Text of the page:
Activity theory is an approach to understanding human behavior by examining the social context of the behavior and the motivations of social pressures on people as they engage in activities. Russian researchers were among the first to start developing and studying activity theory in the early 1900s and this research has been applied to a number of topics. Looking at the origins and motivations behind human behavior can provide researchers with information about how people view themselves.
According to activity theorists, as people interact with their environment and each other, they achieve a series of outcomes leading to the development of tools. These could be literal tools, as in the case of someone who spends time constructing a computer, or more metaphorical ones, like social skills. Sometimes, an individual outcome only makes sense within the context of a shared and collective activity. Students working together on a project, for example, are participating in a collective activity where the outcome benefits all the participants.
As people engage in activities, they are influenced by the roles they play and are assigned by society, and the rules dictated for people in those roles. As people grow older, their roles may change, and this can alter the way they feel about themselves. One area where activity theory has been applied is in the understanding of changing emotions among aging adults as they retire. Researchers have found that replacing employment with activity meaningful to the individual can improve quality of life, as people benefit from having defined roles and rules in their lives.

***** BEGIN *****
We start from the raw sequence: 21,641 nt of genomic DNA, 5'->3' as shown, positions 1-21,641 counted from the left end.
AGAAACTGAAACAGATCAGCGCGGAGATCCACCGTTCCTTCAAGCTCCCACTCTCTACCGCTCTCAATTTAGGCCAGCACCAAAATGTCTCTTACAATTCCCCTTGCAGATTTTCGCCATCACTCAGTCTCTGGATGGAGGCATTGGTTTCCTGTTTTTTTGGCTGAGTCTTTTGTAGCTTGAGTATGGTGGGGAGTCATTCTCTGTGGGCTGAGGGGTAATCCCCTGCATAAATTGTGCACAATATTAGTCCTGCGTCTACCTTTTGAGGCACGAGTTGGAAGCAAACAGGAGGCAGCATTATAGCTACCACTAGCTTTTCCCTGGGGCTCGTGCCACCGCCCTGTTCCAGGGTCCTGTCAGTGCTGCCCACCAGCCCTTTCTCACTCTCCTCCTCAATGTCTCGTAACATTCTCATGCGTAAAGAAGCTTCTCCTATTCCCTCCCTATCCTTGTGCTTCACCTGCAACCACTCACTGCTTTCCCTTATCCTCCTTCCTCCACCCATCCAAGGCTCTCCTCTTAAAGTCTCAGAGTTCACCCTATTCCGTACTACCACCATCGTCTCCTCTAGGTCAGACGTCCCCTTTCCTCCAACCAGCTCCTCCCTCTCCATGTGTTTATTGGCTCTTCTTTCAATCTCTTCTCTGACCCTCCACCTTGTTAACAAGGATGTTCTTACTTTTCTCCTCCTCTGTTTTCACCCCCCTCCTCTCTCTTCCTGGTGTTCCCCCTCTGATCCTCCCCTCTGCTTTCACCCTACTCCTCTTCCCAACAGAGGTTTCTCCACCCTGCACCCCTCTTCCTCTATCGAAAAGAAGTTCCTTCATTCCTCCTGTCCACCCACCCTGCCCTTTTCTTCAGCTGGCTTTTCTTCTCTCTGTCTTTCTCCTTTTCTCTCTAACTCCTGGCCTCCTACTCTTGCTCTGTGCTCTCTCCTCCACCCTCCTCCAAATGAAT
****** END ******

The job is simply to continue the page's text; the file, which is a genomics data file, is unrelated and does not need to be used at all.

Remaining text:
Activity theory differs from some methods of explaining and evaluating human behavior by looking beyond internal motivations to external ones. Rather than looking at topics like the reward mechanisms within the brain, for example, researchers are interested in the social setting of activities and interactions. Activity theory can be used to develop everything from better approaches to teaching in classroom settings to activity programs for older adults living in group facilities.
As with many schools of psychology, activity theory has split a number of times since its initial inception, with researchers taking the concept and the accompanying research in different directions. Some schools of thought may contradict each other, while others work on complementary projects and research. Researchers have also integrated other concepts in psychology into their work on activity theory to learn more about how people function both collectively and alone in society.